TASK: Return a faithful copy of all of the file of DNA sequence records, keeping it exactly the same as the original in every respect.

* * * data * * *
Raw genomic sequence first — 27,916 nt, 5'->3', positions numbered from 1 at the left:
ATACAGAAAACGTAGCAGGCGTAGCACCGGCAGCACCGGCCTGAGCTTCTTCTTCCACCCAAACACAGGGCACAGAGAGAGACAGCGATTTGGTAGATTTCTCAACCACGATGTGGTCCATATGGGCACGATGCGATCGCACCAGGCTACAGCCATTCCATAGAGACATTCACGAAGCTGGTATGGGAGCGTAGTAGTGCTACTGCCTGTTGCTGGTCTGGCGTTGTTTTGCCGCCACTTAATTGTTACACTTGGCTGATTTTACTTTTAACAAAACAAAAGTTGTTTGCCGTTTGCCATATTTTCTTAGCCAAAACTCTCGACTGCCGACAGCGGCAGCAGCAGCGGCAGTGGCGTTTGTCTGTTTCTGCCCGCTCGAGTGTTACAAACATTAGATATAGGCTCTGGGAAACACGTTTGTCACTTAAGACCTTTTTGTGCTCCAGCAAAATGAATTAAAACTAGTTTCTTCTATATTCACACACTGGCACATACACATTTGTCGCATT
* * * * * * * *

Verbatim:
Raw genomic sequence first — 27,916 nt, 5'->3', positions numbered from 1 at the left:
ATACAGAAAACGTAGCAGGCGTAGCACCGGCAGCACCGGCCTGAGCTTCTTCTTCCACCCAAACACAGGGCACAGAGAGAGACAGCGATTTGGTAGATTTCTCAACCACGATGTGGTCCATATGGGCACGATGCGATCGCACCAGGCTACAGCCATTCCATAGAGACATTCACGAAGCTGGTATGGGAGCGTAGTAGTGCTACTGCCTGTTGCTGGTCTGGCGTTGTTTTGCCGCCACTTAATTGTTACACTTGGCTGATTTTACTTTTAACAAAACAAAAGTTGTTTGCCGTTTGCCATATTTTCTTAGCCAAAACTCTCGACTGCCGACAGCGGCAGCAGCAGCGGCAGTGGCGTTTGTCTGTTTCTGCCCGCTCGAGTGTTACAAACATTAGATATAGGCTCTGGGAAACACGTTTGTCACTTAAGACCTTTTTGTGCTCCAGCAAAATGAATTAAAACTAGTTTCTTCTATATTCACACACTGGCACATACACATTTGTCGCATT